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5 Special Splurges That Don't Break the Calorie Bank

By Len Canter
HealthDay Reporter

WEDNESDAY, Aug. 8, 2018 (HealthDay News) -- You can splurge from time to time and still lose weight when you choose foods that are lavish but also low-calorie.

The meat in a steamed one-pound lobster has fewer than 100 calories. If you don't want to fuss, order a broiled lobster tail. King crab legs are another succulent favorite that can sub for the lobster. Just don't drown your shellfish in butter. Savor seafood's natural flavors or try a squeeze of lemon or a dash of cocktail sauce.

Oysters are high in protein and minerals, and have only about 7 calories each. Adding a mignonette sauce -- a simple preparation of vinegar, shallots, salt and pepper -- barely adds any more calories. If you don't like oysters raw, try them broiled or baked.

A generous 6-ounce filet mignon has about 300 calories. Even a well-trimmed piece of meat will still have some fat, so stick to this small portion and fill out your meal with healthful veggies, such as steamed broccoli.

Considered by many to be the ultimate splurge, caviar clocks in between 60 and 75 calories per ounce. Whether it's salmon roe on sushi or black beluga, it's hard to eat more than that without breaking the bank, so your diet is unlikely to suffer from this indulgence.

Plump juicy raspberries are one of the most extravagant fruits, yet a cup has only 64 calories and a generous 8 grams of fiber. Dress the berries with a dollop of lightly sweetened Greek yogurt.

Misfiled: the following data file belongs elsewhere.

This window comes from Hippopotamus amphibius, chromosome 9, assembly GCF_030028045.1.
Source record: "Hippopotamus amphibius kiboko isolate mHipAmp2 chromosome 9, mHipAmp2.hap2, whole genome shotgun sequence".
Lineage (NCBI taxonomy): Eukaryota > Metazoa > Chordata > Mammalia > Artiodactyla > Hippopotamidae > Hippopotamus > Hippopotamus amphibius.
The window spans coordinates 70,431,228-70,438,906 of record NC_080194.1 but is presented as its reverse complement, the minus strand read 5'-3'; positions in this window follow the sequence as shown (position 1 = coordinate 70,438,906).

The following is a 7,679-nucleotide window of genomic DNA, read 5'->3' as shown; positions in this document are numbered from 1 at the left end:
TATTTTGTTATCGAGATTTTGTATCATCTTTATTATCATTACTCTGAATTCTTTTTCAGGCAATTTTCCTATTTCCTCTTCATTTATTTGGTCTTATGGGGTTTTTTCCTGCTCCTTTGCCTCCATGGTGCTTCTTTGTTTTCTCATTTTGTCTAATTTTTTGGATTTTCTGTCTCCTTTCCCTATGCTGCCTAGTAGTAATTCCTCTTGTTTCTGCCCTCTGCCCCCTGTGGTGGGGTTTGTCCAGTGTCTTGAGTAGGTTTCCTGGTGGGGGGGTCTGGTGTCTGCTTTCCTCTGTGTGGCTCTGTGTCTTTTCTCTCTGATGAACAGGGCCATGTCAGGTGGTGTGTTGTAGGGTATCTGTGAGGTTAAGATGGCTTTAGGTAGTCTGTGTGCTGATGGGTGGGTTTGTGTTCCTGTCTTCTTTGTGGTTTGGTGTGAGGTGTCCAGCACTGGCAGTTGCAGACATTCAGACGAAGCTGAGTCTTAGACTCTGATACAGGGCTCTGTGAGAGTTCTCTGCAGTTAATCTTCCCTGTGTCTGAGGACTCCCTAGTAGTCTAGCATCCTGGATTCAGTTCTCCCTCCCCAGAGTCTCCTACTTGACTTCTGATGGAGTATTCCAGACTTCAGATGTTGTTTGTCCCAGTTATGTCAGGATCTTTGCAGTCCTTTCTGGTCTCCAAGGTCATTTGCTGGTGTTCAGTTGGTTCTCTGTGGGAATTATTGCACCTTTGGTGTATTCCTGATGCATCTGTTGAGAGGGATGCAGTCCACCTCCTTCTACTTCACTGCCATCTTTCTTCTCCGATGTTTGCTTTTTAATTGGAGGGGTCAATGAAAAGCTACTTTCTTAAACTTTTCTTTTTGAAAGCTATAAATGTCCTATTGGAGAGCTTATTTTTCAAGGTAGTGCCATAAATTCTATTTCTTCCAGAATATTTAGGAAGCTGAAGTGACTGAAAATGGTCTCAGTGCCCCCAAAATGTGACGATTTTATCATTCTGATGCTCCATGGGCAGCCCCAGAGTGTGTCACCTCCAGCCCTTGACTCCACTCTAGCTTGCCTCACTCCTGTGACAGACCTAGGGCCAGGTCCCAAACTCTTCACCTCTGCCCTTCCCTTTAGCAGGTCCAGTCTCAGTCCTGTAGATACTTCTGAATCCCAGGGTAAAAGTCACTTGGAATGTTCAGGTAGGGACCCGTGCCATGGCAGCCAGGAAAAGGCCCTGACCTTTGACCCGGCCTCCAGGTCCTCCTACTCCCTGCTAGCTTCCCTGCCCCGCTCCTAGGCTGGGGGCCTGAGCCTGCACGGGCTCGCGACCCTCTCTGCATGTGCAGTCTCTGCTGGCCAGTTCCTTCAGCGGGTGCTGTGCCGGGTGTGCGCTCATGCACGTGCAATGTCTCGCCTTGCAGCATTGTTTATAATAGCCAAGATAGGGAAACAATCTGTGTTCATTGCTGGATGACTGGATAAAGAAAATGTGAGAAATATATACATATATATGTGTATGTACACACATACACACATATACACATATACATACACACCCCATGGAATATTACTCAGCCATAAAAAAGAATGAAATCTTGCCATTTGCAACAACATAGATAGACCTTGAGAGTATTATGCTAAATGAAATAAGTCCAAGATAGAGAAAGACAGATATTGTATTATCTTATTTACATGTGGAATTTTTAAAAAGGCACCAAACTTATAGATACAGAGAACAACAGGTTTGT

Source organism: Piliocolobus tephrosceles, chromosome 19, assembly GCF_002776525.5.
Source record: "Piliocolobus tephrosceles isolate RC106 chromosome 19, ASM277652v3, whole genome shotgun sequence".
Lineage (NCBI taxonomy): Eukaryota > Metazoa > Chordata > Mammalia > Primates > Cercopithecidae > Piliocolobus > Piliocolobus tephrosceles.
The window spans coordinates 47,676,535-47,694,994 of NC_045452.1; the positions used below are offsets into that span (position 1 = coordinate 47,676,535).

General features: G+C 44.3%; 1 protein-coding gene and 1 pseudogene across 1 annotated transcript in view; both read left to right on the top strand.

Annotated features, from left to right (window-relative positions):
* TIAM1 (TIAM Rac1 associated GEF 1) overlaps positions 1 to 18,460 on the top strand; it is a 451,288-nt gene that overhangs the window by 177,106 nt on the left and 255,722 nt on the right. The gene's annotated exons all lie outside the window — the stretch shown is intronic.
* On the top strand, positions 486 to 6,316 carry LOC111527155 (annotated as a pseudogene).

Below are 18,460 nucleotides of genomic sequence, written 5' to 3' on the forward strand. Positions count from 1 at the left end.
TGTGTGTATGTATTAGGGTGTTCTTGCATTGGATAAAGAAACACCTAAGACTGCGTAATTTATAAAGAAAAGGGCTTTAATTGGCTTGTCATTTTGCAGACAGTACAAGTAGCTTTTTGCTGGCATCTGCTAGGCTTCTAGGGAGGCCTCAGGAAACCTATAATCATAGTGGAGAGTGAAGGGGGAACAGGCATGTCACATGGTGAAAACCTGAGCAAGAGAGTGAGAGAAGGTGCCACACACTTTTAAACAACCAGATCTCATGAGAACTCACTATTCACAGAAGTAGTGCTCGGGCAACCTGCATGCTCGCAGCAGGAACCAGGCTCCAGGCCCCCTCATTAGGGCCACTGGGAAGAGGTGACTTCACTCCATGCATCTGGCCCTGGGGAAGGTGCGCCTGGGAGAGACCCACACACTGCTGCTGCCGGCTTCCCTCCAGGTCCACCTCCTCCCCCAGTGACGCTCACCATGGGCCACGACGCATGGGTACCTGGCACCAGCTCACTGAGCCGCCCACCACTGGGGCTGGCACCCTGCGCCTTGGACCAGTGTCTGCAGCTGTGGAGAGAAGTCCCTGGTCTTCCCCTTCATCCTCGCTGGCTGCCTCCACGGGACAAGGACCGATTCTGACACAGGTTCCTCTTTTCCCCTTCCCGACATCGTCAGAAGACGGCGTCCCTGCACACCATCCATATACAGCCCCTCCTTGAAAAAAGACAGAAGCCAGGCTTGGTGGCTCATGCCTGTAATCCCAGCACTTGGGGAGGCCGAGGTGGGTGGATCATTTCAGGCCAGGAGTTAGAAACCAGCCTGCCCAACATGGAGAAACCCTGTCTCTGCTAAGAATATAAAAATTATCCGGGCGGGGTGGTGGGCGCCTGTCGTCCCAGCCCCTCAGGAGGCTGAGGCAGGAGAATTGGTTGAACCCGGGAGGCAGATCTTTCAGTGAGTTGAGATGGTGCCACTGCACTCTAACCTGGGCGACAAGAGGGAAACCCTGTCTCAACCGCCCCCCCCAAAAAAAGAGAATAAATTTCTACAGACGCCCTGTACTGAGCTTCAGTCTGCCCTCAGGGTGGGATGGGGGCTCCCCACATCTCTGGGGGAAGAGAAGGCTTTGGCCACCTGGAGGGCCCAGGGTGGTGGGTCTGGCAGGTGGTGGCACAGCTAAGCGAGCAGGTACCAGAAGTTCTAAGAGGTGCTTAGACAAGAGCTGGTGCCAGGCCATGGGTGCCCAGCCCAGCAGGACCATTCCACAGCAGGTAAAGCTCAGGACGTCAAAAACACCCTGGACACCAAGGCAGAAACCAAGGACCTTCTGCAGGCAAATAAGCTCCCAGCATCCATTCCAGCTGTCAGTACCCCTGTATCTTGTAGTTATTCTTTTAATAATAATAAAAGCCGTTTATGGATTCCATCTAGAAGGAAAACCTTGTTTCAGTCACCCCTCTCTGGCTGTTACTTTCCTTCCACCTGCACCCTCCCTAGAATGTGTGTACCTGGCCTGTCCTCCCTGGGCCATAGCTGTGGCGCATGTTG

These splurges are so calorie-conscious that you could eat them all in one day and still be within strict diet limits.

More information

If you want to choose your own splurges, find the calorie count of just about every food on the Food Composition Database page of the U.S. Department of Agriculture website.

Copyright © 2018 HealthDay. All rights reserved. URL:http://consumer.healthday.com/Article.asp?AID=735249

Resources from HONselect: HONselect is the HON's medical search engine. It retrieves scientific articles, images, conferences and web sites on the selected subject.
Diet
The list of medical terms above are retrieved automatically from the article.

Disclaimer: The text presented on this page is not a substitute for professional medical advice. It is for your information only and may not represent your true individual medical situation. Do not hesitate to consult your healthcare provider if you have any questions or concerns. Do not use this information to diagnose or treat a health problem or disease without consulting a qualified healthcare professional.
Be advised that HealthDay articles are derived from various sources and may not reflect your own country regulations. The Health On the Net Foundation does not endorse opinions, products, or services that may appear in HealthDay articles.


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